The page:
Historic Weyerhaeuser house to be moved to new waterfront park

Sturdy and well-traveled at 93, an Everett landmark is about to make one more move. The handsome Weyerhaeuser building, which has twice voyaged by barge to new sites, will make an overland trip this spring.

By June, if all goes according to Port of Everett plans, the historic 6,000-square-foot building will be trucked to its new waterfront home in the port’s Boxcar Park. The ornate building, designed by architect Carl Gould as a showcase for Northwest wood products, is now at 1710 W. Marine View Drive near the Inn at Port Gardner and the port marina’s south docks.

Donated to the port by Weyerhaeuser, the building was moved there in 1984. It traveled down the Snohomish River from Weyerhaeuser’s Mill B site, where it had been since 1936. Built in 1923, its original home was Weyerhaeuser’s Mill A, near what is now the port’s South Terminal.

If you don’t know where Boxcar Park is, that’s understandable. The port is working on its Waterfront Place development. Visitors are seeing big changes in the area, including a paved trail and other public access to the waterfront.

Boxcar Park, a 2-acre grassy space at the water’s edge, is just north of the Everett Yacht Club building, which is at the foot of 14th Street. The park is in the Central Pier area, in a section the port calls its Esplanade District. Plans call for apartments and retail space. And a boutique hotel is planned for the Everett Yacht Club site.

In the current issue of its Portside publication, the Port of Everett says the Weyerhaeuser building will “serve as the centerpiece of the new Boxcar Park.”

“It’s a beautiful location,” said Lisa Lefeber, the port’s director of public affairs. “One of the historic displays, the saw blade, commemorates mill history on the site.”

In October, The Herald reported that the Everett Farmers Market will move this year from its longtime home along West Marine View Drive near Lombardi’s Italian Restaurant to the Boxcar Park area. The park is named for a rail spur that once followed 14th Street to the waterfront, Lefeber said.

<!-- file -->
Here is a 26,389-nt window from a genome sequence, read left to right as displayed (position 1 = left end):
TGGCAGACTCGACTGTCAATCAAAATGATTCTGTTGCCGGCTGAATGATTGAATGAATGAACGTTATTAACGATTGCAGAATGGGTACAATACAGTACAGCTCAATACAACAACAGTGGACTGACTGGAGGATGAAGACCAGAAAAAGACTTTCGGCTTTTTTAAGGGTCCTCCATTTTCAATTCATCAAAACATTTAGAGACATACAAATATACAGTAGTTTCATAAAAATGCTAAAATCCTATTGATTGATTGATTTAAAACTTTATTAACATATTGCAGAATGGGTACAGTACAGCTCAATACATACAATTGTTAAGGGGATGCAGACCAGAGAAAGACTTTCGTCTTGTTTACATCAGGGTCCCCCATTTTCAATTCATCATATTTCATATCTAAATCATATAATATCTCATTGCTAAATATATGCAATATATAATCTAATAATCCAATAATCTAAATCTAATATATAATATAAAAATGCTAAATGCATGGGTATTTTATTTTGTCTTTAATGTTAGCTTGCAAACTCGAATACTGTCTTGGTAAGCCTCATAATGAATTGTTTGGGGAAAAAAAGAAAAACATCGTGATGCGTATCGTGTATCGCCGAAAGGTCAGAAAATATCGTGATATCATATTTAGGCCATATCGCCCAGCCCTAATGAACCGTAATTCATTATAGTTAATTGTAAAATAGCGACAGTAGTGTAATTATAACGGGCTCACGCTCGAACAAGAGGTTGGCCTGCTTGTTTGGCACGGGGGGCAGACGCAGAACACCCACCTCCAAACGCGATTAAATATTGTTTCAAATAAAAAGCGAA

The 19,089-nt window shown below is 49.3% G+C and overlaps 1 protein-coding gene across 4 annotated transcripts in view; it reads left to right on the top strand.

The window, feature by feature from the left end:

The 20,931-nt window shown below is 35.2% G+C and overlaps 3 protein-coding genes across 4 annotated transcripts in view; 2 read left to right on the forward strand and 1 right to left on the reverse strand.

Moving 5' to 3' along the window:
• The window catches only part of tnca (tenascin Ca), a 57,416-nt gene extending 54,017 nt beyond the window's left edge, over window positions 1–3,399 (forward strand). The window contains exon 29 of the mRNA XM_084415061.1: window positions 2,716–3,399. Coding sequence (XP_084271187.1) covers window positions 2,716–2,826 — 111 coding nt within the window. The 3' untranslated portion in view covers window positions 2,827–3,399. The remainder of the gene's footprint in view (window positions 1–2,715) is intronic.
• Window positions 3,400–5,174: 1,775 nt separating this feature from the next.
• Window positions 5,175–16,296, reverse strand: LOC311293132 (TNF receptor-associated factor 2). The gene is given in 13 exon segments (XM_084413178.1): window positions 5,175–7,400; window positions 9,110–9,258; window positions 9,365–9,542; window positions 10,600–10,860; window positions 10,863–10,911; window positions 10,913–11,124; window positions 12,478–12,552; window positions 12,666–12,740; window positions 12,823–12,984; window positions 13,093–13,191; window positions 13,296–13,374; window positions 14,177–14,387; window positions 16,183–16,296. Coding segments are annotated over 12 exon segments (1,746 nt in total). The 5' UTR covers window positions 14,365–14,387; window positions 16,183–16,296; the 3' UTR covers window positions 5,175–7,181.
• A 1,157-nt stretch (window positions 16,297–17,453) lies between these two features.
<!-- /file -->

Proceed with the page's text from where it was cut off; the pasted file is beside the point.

Terrie Battuello, chief of business development for the Port of Everett, said the Weyerhaeuser building will serve two main purposes. Plans call for it to be a clubhouse for marina groups, including the Milltown Sailing Association, the Mukilteo Yacht Club, the Everett Sail and Power Squadron, and the Everett Sea Scouts. Lefeber said the Everett Yacht Club may relocate to another site.

The vintage building also will be a backdrop for an outdoor stage, a venue for concerts and plays. Outdoor movies may be shown there this summer. Development plans show that the old building will be called the Weyerhaeuser Muse.

Battuello said there was interest in other uses of the Weyerhaeuser building. It might have been something as mundane as a dental office. “The port feels strongly that it is an important building,” she said, adding that the community should have access to it.

But first, there are the logistics of the massive move, a 10-hour process. “It will be the first time it’s moved any distance by land,” Lefeber said.

She said the move could happen by Mother’s Day, May 8, “and more than likely at night.” A portion of West Marine View Drive will be closed in both directions as the building moves a few blocks north. It will cross port property on South Seiner Drive to 14th Street, where it will travel along the marina area to Boxcar Park.

The move and a new foundation will cost about $750,000, which is part of $1.6 million the port plans for total capital improvement costs for the Weyerhaeuser building, Lefeber said.

The building, which once housed the Everett Area Chamber of Commerce at its present site, is on the National Register of Historic Places. Built for $30,000, its interior woodwork is hemlock, and its inside walls are fir. It has a dining room, a foyer that could host receptions, an upstairs area, glass-enclosed offices and the company’s original safe.

The port has already invested in a new roof, exterior painting, and a new heating system for the grand old building.

Plans call for symmetrical landscaping to evoke the 1920s. “It was originally in a big mud field, but we want to show what a garden would have looked like then — with everything as true to history as possible,” Battuello said.

“It’s going to be pretty cool,” Lefeber added.

Julie Muhlstein: 425-339-3460; jmuhlstein@heraldnet.com.

Julie is taking some time off. Her column will return Jan. 20.

Learn more

For more details about the Port of Everett’s waterfront plans, go to www.portofeverett.com and click on “Waterfront Place Project.” The Weyerhaeuser building will be moved to Boxcar Park, just north of the current Everett Yacht Club building.

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